Coal is a northern Wyoming thing. We don't have any of it down here. We have natural gas under us but no idea how I'd tap into that.. Wyoming is also rich in Bentonite but I drove to CO to get it because it was cheaper and closer than getting it from the place that digs it up in Wyoming. Pretty much any form of fuel I could think of would take an hour or two to drive to get.
 
elle sagenev
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Dillon Nichols wrote:

elle sagenev wrote:It would take more than some solar power to make it worth it for us. We would freeze to death. We can heat with our wood stove but we have no trees. We'd be ok for a year, maybe 2, then we'd freeze to death. So to go off grid we'd need to convert our heating system to something electric. This would cost A LOT. Then we'd have to get a combination of solar and wind power. Quite a lot of them. At least 3 wind turbines would be needed for regular use. Solar for when it isn't windy out.

SO basically, if the power goes out and the world runs out of gasoline, we're freezing to death.



Yeesh. Is there any hope of planting trees, so that some day you or your successors have a source of wood?

If you did try using renewables for heat, a building with serious thermal mass and solar/wind dumping heat directly into the mass would be an interesting option. Electrodacus has made a charge controller designed to take a lot of panels, and divert excess power to resistive heat when it is not needed for battery charging..


And ya. It would cost a lot!



I've planted 100s of trees. Man do we have some happy rabbits and ground squirrels. lol We also have our very first dead pine. Pine beetle has finally reached us. So now even our wind break isn't likely to survive.
 
Eric Chrisp
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Thanks everybody for your input! That was a great discussion and my first post so thanks for showing me how awesome Permies can be! My partner and I really used your input, mulled it over, and have consequently decided to stay on grid for now. There are a number of reasons for this, mostly owing to the particulars of our situation. Energy prices are expected to keep rising in our area. Our solar system will be financed and will pay for itself in about 8 years. After we finish paying off the loan, its free power until the darn things wear out, warranted for 25 years, likely to last longer. So solar, on-grid or no, makes financial sense for us. Also, the Federal 30% tax credit is still good for the remainder of this year. Furthermore, we plan on putting on a badly needed new metal roof at the same time. This costs more than the solar, will also receive the 30% discount, will add another R-7 insulation to the house, will come with gutters and allow the clean capture of rain water in our greening desert, will increase the value and equity of the house etc. Talk about stacking functions! So rather than choosing between a roof and a battery back-up solar system, we are getting the roof with all of its functions, along with a lower power bill for the next 25 years. I actually probably can't raise the money for the batteries, solar AND the roof. So in the end, it was largely about limited finances.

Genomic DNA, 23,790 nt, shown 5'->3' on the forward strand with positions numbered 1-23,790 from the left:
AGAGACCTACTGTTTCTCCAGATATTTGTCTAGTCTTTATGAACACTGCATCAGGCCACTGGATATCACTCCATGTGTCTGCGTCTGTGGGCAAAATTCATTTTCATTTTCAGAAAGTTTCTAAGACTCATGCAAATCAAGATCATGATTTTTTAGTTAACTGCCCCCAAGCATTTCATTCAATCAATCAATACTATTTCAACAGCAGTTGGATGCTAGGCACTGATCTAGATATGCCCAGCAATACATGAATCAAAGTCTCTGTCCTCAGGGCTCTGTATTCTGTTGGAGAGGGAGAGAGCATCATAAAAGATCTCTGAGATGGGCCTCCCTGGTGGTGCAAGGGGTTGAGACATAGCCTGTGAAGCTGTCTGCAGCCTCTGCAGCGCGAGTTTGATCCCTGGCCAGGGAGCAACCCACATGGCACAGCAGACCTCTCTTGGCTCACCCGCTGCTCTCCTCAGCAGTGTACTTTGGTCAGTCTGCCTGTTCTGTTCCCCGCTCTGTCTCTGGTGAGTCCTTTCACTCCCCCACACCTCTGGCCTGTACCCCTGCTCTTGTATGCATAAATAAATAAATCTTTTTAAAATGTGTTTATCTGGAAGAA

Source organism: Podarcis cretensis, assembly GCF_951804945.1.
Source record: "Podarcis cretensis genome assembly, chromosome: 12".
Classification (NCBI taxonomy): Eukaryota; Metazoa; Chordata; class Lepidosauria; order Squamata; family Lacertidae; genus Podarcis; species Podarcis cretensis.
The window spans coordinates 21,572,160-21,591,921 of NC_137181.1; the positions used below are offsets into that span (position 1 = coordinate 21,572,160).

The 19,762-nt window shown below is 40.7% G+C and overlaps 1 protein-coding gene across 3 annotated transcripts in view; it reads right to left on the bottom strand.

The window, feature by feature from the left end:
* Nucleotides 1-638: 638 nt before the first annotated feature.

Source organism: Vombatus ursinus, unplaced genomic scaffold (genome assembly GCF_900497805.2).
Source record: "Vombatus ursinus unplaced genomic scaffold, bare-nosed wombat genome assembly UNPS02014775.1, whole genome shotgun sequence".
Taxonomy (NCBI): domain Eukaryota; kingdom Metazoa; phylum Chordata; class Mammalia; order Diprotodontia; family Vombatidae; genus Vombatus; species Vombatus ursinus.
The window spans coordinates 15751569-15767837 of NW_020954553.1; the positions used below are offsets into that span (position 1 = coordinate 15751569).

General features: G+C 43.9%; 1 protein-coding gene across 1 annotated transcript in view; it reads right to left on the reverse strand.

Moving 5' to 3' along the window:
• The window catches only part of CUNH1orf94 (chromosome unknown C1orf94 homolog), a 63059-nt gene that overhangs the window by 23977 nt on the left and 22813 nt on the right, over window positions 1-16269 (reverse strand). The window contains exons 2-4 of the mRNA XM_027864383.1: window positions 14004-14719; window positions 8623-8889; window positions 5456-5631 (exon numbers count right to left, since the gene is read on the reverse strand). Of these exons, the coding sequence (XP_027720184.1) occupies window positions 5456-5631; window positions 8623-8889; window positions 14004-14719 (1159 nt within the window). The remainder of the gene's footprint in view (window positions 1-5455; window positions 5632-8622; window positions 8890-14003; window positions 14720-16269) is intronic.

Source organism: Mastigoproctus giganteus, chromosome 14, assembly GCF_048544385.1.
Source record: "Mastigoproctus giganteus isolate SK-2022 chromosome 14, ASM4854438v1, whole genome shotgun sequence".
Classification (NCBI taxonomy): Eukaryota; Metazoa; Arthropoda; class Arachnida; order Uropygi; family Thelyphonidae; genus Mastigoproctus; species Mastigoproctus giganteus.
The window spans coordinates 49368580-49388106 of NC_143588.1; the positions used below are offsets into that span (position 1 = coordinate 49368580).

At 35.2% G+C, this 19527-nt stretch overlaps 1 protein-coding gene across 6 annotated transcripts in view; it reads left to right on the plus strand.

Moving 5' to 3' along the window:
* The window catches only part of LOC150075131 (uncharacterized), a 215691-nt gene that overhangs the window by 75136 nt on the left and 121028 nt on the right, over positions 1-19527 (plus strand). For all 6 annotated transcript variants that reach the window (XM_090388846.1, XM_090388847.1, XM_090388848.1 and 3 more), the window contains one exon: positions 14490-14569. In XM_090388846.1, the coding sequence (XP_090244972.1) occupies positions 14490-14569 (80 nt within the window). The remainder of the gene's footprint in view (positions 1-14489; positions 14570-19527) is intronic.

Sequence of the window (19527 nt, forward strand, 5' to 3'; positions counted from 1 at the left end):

I have wanted to live off-grid for decades (almost made it happen but that pesky divorce got in the way!). As one of the respondents said, I don't like the idea of the power company having the power to turn off my system at anytime (The word "Power" here has manifold meanings). But in a great downturn, SHTF type situation, as many of you pointed out, knowing how to live without electricity will be a virtue. We want fewer THINGS in our lives anyway. So while we will have solar panels and the energy they provide right up until the hammer falls, we will be simultaneously working on our post-apocalyptic skill set.  
Thanks again all!
Eric
 
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Here's my take on this subject matter...foolish disconnect allows for the wise to flourish IF they bond together!

Generally speaking, those with the biggest hearts have the least amount of power.  However I see a real change
in this millennial culture.  They see the stupid, the waste, the contention...most 25 and under have lived their entire
lives going to school wondering if they will get shot (it is mostly psychological but it really impacts kids...I remember
nuclear war as a threat in high school recall how this impacted my thinking about the future)

Practically speaking, seeking a more minimal and wise lifestyle will draw others and if we can set the template of
sharing with each other opening, lovingly this is something that cannot be denied.  I live in a mountain community now
and neighbors dont know each other, everyone is busy into their own lives and interests...years can go by and if not for
a disaster or emergency, there is no dependency on each other.  Modern times has produced a lack of neighborly vulnerability.